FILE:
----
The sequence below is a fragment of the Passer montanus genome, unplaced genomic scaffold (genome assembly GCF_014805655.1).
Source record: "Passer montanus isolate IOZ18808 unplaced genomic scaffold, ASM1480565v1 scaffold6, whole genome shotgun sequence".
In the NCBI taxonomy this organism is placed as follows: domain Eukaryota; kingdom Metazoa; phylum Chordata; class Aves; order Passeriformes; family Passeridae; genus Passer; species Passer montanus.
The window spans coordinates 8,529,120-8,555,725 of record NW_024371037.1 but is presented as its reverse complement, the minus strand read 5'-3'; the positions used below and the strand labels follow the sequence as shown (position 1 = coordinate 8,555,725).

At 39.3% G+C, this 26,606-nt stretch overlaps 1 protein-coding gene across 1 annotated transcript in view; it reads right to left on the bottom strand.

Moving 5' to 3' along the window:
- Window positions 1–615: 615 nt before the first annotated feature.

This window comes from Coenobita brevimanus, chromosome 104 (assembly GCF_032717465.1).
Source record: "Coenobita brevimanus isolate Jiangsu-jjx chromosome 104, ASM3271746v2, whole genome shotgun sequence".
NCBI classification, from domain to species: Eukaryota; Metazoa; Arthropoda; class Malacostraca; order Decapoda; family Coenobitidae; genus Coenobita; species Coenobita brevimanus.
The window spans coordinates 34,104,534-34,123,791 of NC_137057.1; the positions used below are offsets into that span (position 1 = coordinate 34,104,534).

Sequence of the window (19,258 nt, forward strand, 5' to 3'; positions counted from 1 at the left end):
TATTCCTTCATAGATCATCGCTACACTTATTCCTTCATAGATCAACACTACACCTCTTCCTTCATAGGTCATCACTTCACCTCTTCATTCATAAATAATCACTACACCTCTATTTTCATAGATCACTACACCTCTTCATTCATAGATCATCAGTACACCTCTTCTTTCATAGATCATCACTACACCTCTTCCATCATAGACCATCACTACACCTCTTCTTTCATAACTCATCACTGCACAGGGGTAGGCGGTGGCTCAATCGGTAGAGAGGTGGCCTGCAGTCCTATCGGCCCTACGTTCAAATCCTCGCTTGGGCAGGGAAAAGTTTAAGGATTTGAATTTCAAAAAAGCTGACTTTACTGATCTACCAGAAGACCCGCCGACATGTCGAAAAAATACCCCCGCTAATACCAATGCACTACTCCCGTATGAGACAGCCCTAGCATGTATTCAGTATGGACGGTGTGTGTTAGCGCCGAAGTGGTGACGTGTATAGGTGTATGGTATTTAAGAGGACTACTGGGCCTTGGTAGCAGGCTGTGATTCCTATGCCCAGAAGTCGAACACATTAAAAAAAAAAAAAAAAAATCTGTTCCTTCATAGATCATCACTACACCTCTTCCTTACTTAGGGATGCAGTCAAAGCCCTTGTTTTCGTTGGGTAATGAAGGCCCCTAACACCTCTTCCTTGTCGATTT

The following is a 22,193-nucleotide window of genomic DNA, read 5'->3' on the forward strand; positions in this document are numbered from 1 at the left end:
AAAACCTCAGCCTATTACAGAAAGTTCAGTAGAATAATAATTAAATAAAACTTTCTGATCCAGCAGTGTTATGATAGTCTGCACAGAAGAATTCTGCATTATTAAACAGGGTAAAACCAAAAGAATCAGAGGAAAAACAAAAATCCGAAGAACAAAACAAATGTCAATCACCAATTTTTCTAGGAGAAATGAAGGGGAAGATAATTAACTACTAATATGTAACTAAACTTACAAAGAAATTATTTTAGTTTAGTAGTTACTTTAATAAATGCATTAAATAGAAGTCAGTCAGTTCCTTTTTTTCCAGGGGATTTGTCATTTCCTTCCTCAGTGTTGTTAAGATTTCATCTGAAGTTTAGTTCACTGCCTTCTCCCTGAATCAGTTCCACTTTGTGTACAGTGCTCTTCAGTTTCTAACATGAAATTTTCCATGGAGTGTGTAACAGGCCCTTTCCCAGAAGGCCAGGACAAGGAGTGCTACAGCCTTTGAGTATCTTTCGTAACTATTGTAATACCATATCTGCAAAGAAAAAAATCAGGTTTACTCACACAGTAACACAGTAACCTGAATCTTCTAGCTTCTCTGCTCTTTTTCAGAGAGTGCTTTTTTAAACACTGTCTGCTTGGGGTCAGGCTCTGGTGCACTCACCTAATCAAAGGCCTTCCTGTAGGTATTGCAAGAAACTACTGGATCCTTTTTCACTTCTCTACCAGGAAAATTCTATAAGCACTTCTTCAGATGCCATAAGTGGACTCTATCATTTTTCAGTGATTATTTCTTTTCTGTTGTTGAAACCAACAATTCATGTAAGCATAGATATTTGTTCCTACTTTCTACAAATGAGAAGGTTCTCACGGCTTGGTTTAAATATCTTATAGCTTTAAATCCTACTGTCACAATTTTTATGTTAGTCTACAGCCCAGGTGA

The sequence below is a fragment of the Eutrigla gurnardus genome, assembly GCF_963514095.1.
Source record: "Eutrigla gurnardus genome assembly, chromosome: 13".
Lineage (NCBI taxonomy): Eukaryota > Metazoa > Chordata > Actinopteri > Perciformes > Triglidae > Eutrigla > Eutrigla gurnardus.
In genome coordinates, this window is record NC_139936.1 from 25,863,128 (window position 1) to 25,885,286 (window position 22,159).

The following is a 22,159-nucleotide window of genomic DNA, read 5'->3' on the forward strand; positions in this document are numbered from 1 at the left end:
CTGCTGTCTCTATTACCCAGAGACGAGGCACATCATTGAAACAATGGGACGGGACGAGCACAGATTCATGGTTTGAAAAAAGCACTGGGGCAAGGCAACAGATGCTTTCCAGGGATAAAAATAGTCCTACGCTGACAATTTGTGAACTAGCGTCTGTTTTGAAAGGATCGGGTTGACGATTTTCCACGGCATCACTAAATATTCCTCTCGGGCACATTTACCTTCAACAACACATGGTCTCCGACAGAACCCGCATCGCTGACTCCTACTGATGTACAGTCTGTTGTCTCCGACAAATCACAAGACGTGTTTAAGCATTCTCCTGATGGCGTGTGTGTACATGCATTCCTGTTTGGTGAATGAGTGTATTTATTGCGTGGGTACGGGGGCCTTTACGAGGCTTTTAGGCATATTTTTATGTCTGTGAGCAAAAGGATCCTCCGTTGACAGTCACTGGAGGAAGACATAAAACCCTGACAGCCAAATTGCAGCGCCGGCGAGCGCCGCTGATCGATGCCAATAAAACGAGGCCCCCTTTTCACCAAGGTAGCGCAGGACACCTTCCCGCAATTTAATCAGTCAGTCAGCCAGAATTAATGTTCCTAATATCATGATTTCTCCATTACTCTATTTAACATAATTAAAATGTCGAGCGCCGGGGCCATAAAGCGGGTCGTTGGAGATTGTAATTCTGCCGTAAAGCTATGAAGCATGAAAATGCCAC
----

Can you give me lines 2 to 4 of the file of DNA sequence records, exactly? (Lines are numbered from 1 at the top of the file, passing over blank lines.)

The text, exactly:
Source record: "Passer montanus isolate IOZ18808 unplaced genomic scaffold, ASM1480565v1 scaffold6, whole genome shotgun sequence".
In the NCBI taxonomy this organism is placed as follows: domain Eukaryota; kingdom Metazoa; phylum Chordata; class Aves; order Passeriformes; family Passeridae; genus Passer; species Passer montanus.
The window spans coordinates 8,529,120-8,555,725 of record NW_024371037.1 but is presented as its reverse complement, the minus strand read 5'-3'; the positions used below and the strand labels follow the sequence as shown (position 1 = coordinate 8,555,725).